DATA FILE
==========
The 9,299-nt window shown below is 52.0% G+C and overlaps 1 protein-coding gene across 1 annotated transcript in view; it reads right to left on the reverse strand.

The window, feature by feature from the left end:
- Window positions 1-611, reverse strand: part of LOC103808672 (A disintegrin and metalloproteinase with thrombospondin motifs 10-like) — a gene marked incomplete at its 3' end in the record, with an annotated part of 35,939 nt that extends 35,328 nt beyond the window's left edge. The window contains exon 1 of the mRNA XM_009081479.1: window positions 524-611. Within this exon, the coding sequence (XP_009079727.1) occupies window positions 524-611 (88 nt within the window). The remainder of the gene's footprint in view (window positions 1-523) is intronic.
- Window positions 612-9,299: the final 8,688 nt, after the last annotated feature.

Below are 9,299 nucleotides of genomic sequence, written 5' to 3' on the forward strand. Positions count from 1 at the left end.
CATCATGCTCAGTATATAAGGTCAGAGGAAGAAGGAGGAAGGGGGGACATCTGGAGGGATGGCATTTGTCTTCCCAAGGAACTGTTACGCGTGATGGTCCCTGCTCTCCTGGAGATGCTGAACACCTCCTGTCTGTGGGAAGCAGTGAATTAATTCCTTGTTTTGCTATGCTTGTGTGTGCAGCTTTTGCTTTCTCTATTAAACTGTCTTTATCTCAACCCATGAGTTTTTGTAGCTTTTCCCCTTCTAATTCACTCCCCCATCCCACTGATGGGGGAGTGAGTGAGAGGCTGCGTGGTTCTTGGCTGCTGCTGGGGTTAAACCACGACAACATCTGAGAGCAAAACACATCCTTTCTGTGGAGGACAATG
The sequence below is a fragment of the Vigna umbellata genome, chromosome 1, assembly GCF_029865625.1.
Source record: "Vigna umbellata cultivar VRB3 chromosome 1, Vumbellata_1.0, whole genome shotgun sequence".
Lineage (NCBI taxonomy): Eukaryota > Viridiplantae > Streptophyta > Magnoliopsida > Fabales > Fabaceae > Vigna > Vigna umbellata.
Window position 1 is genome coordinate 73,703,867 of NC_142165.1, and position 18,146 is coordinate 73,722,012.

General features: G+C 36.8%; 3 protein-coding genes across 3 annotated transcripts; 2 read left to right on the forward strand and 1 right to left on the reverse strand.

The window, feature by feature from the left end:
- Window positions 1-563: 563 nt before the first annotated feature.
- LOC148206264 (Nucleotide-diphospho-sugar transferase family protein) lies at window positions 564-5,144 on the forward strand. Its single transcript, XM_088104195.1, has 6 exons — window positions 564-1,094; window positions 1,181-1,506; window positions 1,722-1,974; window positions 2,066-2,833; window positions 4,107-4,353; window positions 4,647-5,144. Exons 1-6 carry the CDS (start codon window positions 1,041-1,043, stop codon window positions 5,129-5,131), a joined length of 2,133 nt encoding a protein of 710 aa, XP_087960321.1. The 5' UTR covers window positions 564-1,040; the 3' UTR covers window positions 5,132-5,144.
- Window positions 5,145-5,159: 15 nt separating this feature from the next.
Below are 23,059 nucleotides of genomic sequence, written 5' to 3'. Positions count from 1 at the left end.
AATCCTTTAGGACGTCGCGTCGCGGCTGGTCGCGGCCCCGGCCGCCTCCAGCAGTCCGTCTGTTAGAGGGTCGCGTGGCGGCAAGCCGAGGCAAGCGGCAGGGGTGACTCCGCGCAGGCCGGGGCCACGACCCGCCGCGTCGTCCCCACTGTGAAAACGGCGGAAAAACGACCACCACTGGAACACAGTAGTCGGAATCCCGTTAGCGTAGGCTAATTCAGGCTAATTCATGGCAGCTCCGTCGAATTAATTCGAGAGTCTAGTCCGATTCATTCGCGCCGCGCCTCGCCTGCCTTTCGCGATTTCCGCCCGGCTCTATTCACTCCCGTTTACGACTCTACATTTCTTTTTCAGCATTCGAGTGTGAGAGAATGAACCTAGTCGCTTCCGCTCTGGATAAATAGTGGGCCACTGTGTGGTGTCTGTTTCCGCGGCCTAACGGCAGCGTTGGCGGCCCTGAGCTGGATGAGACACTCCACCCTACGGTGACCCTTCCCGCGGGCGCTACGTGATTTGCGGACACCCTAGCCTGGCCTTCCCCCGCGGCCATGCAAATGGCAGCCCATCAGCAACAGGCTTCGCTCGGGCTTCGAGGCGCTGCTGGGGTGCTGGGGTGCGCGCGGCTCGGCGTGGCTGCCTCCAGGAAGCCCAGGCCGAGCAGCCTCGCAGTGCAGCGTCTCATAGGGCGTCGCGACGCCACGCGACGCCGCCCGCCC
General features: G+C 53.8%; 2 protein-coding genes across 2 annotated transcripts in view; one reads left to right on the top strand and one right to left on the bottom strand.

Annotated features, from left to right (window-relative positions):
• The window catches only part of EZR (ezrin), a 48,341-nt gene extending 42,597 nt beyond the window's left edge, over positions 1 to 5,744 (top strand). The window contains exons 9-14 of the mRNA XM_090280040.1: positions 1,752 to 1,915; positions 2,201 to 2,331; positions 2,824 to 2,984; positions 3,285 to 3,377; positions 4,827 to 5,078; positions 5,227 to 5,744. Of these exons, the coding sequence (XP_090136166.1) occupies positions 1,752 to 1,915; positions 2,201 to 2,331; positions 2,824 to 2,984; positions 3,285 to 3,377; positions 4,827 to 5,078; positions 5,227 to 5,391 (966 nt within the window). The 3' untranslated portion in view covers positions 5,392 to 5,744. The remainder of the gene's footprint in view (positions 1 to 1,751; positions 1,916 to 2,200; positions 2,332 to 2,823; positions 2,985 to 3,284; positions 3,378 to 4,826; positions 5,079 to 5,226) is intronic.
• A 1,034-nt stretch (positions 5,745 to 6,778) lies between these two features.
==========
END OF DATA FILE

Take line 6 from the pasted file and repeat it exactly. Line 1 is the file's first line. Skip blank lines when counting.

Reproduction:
CATCATGCTCAGTATATAAGGTCAGAGGAAGAAGGAGGAAGGGGGGACATCTGGAGGGATGGCATTTGTCTTCCCAAGGAACTGTTACGCGTGATGGTCCCTGCTCTCCTGGAGATGCTGAACACCTCCTGTCTGTGGGAAGCAGTGAATTAATTCCTTGTTTTGCTATGCTTGTGTGTGCAGCTTTTGCTTTCTCTATTAAACTGTCTTTATCTCAACCCATGAGTTTTTGTAGCTTTTCCCCTTCTAATTCACTCCCCCATCCCACTGATGGGGGAGTGAGTGAGAGGCTGCGTGGTTCTTGGCTGCTGCTGGGGTTAAACCACGACAACATCTGAGAGCAAAACACATCCTTTCTGTGGAGGACAATG